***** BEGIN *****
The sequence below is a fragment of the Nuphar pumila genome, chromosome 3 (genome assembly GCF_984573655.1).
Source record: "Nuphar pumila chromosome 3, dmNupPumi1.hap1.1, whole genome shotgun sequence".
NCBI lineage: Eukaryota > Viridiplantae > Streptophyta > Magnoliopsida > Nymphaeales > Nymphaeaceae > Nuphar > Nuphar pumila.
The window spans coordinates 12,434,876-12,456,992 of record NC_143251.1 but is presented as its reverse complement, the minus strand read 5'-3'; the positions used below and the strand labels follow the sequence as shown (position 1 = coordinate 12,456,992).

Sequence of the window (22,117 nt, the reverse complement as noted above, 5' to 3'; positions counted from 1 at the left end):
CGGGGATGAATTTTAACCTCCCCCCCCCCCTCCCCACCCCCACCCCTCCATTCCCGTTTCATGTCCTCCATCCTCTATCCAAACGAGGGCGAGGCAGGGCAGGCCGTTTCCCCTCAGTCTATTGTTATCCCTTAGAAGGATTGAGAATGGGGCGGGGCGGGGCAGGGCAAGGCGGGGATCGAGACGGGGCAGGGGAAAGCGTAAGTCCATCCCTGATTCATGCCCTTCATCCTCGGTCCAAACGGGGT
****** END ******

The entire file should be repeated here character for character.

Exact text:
The sequence below is a fragment of the Nuphar pumila genome, chromosome 3 (genome assembly GCF_984573655.1).
Source record: "Nuphar pumila chromosome 3, dmNupPumi1.hap1.1, whole genome shotgun sequence".
NCBI lineage: Eukaryota > Viridiplantae > Streptophyta > Magnoliopsida > Nymphaeales > Nymphaeaceae > Nuphar > Nuphar pumila.
The window spans coordinates 12,434,876-12,456,992 of record NC_143251.1 but is presented as its reverse complement, the minus strand read 5'-3'; the positions used below and the strand labels follow the sequence as shown (position 1 = coordinate 12,456,992).

Sequence of the window (22,117 nt, the reverse complement as noted above, 5' to 3'; positions counted from 1 at the left end):
CGGGGATGAATTTTAACCTCCCCCCCCCCCTCCCCACCCCCACCCCTCCATTCCCGTTTCATGTCCTCCATCCTCTATCCAAACGAGGGCGAGGCAGGGCAGGCCGTTTCCCCTCAGTCTATTGTTATCCCTTAGAAGGATTGAGAATGGGGCGGGGCGGGGCAGGGCAAGGCGGGGATCGAGACGGGGCAGGGGAAAGCGTAAGTCCATCCCTGATTCATGCCCTTCATCCTCGGTCCAAACGGGGT